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Pat Liebrecht, a candidate for the Vermont House from Colchester, pleaded not guilty to “revenge porn.” (File photo)

 

A Colchester candidate for the Vermont House is denying a criminal charge under Vermont’s so-called revenge porn law.

Last Thursday, the Vermont Republican Party officially disavowed Pat Liebrecht, who was charged under the statute in late September, a police affidavit shows.

Passed in 2015, the statute outlaws the disclosure of sexually explicit images of adults without their consent.

Liebrecht, 57, ran unsuccessfully for Colchester’s 9-1 House district, which was held by incumbents Jim Condon (D) and Joey Purvis (R). Purvis was unseated on Tuesday by Democrat Curt Taylor. Liebrecht ran unopposed in the August primary.

Reached last week, Liebrecht was open about the ongoing criminal case, saying it involves a consensually taken photograph of his on-again, off-again ex-girlfriend of eight years that was posted to social media. They broke up in late July, he said.

Liebrecht said the photo in question “was one that could be in a public library in National Geographic.”

According to the affidavit, the photo depicted Liebrecht’s ex, topless, holding a glass of wine. It was taken with her consent years ago with the condition he keep them private, the document says.

Police say Liebrecht posted the photo on July 15 in a comment thread on his ex’s friend’s Facebook page, reposting when she removed it. The friend took screenshots to show police, the affidavit says.

The woman and Liebrecht had exchanged text messages earlier that day about money she owed him. She told police Liebrecht has threatened her over this, saying he’s running for office and “has his methods.” She also used Steps to End Domestic Violence services to help exit the relationship, the affidavit said.

Liebrecht told police he posted the picture because he was angry, the affidavit says.

Although Liebrecht was cited in September, after the primary, the VT GOP didn’t learn about the allegations until Thursday, party executive director Jeff Bartley said.

The press release called the allegations “deeply disturbing and disgusting.”

Without detailing the accusations, the statement goes on to say, “such actions do not reflect the values of the Vermont Republican Party. In fact, Republican and Democrat lawmakers supported legislation making it a criminal offense to engage in this type of abusive behavior.”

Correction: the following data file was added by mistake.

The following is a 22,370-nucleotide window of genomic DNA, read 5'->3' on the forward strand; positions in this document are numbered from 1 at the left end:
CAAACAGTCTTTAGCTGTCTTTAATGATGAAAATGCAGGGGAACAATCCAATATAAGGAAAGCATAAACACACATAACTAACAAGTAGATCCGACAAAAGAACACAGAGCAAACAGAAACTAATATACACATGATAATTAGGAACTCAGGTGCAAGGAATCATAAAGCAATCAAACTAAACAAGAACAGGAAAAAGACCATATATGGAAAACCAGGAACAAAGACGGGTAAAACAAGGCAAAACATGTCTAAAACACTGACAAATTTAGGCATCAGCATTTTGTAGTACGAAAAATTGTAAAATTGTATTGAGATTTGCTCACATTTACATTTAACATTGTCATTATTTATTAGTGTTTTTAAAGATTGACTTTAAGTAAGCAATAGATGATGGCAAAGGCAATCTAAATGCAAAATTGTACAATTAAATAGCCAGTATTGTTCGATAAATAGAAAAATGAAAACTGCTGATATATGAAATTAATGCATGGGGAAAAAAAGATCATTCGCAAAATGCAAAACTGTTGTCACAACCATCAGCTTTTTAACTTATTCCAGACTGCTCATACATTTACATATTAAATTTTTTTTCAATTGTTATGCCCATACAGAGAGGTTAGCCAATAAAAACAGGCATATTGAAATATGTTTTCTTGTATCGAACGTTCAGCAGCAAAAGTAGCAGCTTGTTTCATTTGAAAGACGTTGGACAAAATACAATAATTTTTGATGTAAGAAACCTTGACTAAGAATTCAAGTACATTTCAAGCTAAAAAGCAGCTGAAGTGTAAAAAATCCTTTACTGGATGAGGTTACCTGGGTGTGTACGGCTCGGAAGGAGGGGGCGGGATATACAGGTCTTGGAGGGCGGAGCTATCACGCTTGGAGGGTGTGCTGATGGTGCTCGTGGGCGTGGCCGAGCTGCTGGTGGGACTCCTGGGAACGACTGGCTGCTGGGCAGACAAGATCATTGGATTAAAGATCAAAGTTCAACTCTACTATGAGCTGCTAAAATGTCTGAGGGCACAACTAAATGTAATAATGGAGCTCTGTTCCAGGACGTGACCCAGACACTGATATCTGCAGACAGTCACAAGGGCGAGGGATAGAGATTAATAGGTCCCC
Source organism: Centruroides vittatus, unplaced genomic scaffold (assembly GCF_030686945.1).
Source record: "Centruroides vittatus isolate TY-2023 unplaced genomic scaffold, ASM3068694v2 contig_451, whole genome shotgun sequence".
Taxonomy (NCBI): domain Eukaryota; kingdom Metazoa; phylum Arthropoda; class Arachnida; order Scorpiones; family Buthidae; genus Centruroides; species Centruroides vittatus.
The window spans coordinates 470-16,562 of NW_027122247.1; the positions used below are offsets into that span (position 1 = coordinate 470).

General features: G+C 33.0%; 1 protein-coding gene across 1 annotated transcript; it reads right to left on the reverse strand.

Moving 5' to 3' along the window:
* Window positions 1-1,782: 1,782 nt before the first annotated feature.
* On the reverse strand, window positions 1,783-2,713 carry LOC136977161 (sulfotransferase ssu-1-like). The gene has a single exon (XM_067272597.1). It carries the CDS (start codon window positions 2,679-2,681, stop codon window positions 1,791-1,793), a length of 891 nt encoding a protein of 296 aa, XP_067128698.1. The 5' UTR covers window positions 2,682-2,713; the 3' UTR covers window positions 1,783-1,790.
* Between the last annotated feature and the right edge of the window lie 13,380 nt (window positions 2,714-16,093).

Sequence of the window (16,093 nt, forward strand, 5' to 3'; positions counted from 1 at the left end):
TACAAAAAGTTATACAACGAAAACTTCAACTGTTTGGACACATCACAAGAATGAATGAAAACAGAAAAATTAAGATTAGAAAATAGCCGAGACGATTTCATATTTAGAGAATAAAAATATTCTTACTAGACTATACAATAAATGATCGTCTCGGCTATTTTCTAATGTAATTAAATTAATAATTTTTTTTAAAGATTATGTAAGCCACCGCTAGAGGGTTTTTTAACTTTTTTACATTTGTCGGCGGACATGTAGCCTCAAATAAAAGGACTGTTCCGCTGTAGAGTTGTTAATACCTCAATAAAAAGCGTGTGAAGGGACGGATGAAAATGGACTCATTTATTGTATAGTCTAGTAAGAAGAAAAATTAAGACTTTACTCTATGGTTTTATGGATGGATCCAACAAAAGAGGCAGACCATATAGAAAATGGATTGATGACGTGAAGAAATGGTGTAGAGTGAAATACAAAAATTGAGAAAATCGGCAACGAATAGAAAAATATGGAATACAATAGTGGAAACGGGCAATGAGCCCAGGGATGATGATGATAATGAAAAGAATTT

Liebrecht said neither he nor his attorney were familiar with the revenge porn law, which is likely to be tested in the Vermont Supreme Court: A Bennington judge recently threw out the first case brought under the law, Seven Days reported in August.

When asked whether he would have the supported the measure as a legislator, Liebrecht was non-committal.

“How can you really say that somebody’s doing something without your permission, because you just gave them permission to have that picture of you?” Liebrecht said, speaking generally about the law. “There’s a lot of legal issues with this, and that’s why it’s going to the Supreme Court.

“People have to be careful with [exes],” he continued. “Burn the pictures if you have them, because you could get in trouble for them.”

Bartley said the VT GOP needed to issue a statement on Liebrecht’s case as soon as possible.

“The party cannot support actions like this,” he said. “We strongly do not condone the actions.”

Liebrecht is upset Bartley condemned him without knowing all the facts.

“I pleaded not guilty to that, and [Jeff] has not discussed it with me or asked me a word about it,” he said.

Liebrecht said the party hasn’t endorsed his campaign, an assertion Bartley confirmed.

“He was always a long shot to be beat both Joey Purvis and Jim Condon. We didn’t invest in him,” Bartley said.

Liebrecht also said a VT GOP staffer asked him to remove his campaign Facebook page and website, www.pat4vt.com. He complied. Bartley refutes this, adding Liebrecht has “refused” to discuss the matter with him.

Liebrecht is a 32-year Colchester resident, small business owner and father of a 16-year-old daughter.

“That’s the thing that bothers me more than anything is I don’t want my daughter to be subjected to this,” he said.

Liebrecht added this development doesn’t affect his plans to seek political office, saying he wishes he could more pointedly address the allegations, but his attorney has advised him to not speak in detail about the charge. He lamented the case will conclude after the election.

Last updated on Nov. 9. 

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